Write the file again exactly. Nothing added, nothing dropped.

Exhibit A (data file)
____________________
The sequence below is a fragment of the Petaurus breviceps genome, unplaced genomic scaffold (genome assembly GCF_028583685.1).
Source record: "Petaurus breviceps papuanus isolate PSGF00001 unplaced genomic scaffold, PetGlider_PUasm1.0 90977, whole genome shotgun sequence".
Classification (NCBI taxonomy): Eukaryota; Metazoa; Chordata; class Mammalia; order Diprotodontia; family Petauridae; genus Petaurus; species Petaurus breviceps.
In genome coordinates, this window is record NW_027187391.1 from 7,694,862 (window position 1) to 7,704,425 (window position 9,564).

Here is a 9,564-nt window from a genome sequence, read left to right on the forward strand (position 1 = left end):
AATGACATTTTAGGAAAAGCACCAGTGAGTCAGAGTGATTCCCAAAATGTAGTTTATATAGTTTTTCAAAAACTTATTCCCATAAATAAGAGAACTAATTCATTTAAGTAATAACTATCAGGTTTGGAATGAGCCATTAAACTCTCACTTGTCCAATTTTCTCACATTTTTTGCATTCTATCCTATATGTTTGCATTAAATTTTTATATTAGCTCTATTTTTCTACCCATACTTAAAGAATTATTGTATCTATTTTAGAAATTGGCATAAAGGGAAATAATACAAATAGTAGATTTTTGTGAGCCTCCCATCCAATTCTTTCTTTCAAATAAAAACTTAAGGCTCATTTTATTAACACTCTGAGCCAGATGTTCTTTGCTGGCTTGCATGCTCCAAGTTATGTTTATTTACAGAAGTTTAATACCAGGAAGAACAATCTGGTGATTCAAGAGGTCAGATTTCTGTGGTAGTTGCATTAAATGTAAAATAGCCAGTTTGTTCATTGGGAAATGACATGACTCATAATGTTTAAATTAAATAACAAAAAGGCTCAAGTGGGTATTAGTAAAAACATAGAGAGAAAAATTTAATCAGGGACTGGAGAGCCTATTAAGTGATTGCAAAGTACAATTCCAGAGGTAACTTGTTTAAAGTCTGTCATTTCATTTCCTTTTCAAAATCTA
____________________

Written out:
The sequence below is a fragment of the Petaurus breviceps genome, unplaced genomic scaffold (genome assembly GCF_028583685.1).
Source record: "Petaurus breviceps papuanus isolate PSGF00001 unplaced genomic scaffold, PetGlider_PUasm1.0 90977, whole genome shotgun sequence".
Classification (NCBI taxonomy): Eukaryota; Metazoa; Chordata; class Mammalia; order Diprotodontia; family Petauridae; genus Petaurus; species Petaurus breviceps.
In genome coordinates, this window is record NW_027187391.1 from 7,694,862 (window position 1) to 7,704,425 (window position 9,564).

Here is a 9,564-nt window from a genome sequence, read left to right on the forward strand (position 1 = left end):
AATGACATTTTAGGAAAAGCACCAGTGAGTCAGAGTGATTCCCAAAATGTAGTTTATATAGTTTTTCAAAAACTTATTCCCATAAATAAGAGAACTAATTCATTTAAGTAATAACTATCAGGTTTGGAATGAGCCATTAAACTCTCACTTGTCCAATTTTCTCACATTTTTTGCATTCTATCCTATATGTTTGCATTAAATTTTTATATTAGCTCTATTTTTCTACCCATACTTAAAGAATTATTGTATCTATTTTAGAAATTGGCATAAAGGGAAATAATACAAATAGTAGATTTTTGTGAGCCTCCCATCCAATTCTTTCTTTCAAATAAAAACTTAAGGCTCATTTTATTAACACTCTGAGCCAGATGTTCTTTGCTGGCTTGCATGCTCCAAGTTATGTTTATTTACAGAAGTTTAATACCAGGAAGAACAATCTGGTGATTCAAGAGGTCAGATTTCTGTGGTAGTTGCATTAAATGTAAAATAGCCAGTTTGTTCATTGGGAAATGACATGACTCATAATGTTTAAATTAAATAACAAAAAGGCTCAAGTGGGTATTAGTAAAAACATAGAGAGAAAAATTTAATCAGGGACTGGAGAGCCTATTAAGTGATTGCAAAGTACAATTCCAGAGGTAACTTGTTTAAAGTCTGTCATTTCATTTCCTTTTCAAAATCTA